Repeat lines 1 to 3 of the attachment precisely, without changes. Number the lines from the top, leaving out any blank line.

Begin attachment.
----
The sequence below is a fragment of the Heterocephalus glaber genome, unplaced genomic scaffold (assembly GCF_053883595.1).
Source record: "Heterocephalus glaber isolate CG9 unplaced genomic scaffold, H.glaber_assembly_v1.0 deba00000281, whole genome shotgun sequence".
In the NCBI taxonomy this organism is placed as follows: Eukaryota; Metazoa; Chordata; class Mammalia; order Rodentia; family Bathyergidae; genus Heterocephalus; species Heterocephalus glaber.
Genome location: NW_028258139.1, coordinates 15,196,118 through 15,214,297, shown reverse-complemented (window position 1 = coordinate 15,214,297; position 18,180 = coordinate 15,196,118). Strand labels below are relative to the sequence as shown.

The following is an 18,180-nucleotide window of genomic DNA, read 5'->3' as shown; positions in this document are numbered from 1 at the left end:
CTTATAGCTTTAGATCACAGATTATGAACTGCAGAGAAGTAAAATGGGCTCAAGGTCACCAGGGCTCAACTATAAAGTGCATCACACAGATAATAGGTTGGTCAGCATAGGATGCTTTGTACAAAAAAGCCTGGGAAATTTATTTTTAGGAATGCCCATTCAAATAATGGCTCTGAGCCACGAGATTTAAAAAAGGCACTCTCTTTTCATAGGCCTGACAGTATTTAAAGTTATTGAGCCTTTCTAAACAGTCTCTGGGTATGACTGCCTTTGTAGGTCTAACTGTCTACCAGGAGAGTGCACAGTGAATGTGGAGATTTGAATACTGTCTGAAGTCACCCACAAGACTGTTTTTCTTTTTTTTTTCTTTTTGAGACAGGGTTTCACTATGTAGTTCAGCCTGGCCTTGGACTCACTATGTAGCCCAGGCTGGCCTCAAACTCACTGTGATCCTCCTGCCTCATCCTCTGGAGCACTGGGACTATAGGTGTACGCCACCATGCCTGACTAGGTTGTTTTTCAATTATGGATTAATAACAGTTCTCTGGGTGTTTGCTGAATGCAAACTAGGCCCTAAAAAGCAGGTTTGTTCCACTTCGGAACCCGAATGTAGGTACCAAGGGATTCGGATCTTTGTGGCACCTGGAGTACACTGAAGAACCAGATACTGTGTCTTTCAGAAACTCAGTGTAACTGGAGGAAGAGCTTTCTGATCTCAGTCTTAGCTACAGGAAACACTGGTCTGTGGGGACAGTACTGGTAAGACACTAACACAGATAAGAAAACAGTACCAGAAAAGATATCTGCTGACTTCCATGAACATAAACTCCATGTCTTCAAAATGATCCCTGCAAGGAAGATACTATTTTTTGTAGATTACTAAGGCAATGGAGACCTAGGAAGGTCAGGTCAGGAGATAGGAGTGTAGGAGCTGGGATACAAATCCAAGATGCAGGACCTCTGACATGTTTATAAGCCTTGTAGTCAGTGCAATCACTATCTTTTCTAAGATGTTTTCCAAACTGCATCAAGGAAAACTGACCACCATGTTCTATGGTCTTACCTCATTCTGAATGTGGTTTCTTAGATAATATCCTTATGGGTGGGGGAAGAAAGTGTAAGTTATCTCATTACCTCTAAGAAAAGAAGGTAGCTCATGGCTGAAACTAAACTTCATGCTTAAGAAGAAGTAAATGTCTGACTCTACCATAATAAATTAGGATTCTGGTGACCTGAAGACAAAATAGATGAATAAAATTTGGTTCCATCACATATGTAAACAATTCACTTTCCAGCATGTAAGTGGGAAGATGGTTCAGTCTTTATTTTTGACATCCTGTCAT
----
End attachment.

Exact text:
The sequence below is a fragment of the Heterocephalus glaber genome, unplaced genomic scaffold (assembly GCF_053883595.1).
Source record: "Heterocephalus glaber isolate CG9 unplaced genomic scaffold, H.glaber_assembly_v1.0 deba00000281, whole genome shotgun sequence".
In the NCBI taxonomy this organism is placed as follows: Eukaryota; Metazoa; Chordata; class Mammalia; order Rodentia; family Bathyergidae; genus Heterocephalus; species Heterocephalus glaber.